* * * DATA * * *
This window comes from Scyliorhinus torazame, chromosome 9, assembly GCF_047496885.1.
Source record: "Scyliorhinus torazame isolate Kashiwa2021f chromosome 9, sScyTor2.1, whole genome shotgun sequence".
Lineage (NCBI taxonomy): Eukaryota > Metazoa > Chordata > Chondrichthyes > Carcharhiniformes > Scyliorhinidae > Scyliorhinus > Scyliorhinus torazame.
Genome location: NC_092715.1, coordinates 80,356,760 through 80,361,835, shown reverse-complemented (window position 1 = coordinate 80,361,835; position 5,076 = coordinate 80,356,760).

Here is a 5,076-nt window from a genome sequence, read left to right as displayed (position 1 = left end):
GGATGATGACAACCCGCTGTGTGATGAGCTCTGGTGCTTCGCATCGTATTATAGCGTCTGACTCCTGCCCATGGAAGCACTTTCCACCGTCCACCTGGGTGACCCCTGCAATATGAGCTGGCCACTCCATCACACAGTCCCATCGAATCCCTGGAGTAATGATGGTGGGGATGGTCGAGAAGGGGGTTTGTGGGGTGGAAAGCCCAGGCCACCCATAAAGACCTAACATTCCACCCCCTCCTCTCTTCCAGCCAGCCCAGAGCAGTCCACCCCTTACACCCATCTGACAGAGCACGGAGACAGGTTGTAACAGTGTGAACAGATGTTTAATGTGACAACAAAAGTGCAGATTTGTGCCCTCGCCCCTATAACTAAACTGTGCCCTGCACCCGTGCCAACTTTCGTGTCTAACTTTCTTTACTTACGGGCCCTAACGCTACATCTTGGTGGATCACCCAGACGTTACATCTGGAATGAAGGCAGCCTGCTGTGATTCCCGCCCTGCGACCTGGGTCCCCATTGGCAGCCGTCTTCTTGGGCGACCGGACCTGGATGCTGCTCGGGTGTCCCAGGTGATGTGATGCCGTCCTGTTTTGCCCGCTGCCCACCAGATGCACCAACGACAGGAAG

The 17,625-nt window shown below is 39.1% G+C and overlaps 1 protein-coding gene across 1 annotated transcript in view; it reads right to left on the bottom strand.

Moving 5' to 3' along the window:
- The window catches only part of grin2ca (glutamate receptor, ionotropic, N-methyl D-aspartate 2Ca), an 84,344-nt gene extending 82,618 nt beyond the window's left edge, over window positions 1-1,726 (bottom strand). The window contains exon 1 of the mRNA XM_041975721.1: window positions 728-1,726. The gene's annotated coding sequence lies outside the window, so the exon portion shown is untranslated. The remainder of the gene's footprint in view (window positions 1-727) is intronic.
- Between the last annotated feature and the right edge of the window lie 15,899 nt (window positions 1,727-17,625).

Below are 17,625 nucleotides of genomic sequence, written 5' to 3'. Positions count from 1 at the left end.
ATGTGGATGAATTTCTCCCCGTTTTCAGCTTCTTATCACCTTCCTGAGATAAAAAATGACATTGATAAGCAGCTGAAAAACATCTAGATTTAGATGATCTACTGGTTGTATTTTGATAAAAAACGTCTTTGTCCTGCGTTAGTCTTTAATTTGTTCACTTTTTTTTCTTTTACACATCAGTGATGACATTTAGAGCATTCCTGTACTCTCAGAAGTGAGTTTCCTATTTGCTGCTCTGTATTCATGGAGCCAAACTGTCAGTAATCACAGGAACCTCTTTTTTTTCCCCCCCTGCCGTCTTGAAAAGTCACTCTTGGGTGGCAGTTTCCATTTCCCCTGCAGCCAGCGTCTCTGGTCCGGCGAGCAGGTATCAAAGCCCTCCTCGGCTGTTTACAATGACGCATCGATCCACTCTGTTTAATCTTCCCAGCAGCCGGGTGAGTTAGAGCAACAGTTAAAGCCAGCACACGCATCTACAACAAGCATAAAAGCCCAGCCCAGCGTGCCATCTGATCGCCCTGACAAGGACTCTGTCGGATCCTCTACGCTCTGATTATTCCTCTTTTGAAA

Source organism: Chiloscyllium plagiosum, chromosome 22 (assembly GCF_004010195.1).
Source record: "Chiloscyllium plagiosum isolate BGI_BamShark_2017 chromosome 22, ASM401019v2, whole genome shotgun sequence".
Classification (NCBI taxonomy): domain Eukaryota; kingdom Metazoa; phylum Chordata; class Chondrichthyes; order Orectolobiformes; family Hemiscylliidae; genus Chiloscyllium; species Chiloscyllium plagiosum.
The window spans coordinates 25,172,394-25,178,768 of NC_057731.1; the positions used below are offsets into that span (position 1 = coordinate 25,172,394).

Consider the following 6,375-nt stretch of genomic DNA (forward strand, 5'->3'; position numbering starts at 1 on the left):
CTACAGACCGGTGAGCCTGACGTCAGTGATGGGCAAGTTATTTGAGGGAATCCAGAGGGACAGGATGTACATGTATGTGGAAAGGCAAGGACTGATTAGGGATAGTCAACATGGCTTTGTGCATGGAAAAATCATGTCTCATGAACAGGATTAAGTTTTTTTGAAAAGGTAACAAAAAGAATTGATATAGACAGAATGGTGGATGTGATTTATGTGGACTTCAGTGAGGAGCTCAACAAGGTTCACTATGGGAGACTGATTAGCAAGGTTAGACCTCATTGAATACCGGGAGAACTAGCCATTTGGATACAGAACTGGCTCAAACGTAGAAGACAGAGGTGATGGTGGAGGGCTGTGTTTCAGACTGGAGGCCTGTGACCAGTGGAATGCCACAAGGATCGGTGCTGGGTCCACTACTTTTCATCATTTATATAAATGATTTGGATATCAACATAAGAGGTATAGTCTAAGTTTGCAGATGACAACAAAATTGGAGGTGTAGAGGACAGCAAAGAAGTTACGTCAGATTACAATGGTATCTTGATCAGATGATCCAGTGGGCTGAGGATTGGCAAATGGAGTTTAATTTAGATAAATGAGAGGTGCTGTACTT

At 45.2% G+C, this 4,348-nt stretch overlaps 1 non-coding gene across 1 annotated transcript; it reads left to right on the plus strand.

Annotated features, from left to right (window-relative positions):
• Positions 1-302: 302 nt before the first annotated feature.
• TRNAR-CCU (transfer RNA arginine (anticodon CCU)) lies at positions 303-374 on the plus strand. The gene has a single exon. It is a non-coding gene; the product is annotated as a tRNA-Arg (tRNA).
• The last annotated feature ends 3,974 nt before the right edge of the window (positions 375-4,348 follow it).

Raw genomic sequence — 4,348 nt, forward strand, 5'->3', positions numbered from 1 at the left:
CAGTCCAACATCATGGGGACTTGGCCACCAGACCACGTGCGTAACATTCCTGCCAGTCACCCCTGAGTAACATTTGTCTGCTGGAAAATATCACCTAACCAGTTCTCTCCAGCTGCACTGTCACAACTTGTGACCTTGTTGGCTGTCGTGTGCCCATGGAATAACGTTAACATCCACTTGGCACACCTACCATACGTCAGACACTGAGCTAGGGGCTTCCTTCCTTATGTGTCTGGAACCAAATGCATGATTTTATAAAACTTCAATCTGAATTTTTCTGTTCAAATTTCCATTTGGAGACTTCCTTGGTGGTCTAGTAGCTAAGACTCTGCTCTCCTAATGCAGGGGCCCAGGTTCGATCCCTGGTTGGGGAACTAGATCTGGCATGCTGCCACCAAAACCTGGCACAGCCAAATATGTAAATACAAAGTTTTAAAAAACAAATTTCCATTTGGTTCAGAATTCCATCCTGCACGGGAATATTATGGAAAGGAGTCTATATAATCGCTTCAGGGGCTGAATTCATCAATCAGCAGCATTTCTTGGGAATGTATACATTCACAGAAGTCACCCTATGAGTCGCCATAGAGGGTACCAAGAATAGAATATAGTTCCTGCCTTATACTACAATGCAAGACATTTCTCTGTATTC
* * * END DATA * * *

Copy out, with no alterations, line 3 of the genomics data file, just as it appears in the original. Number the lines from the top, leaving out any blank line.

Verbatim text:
Lineage (NCBI taxonomy): Eukaryota > Metazoa > Chordata > Chondrichthyes > Carcharhiniformes > Scyliorhinidae > Scyliorhinus > Scyliorhinus torazame.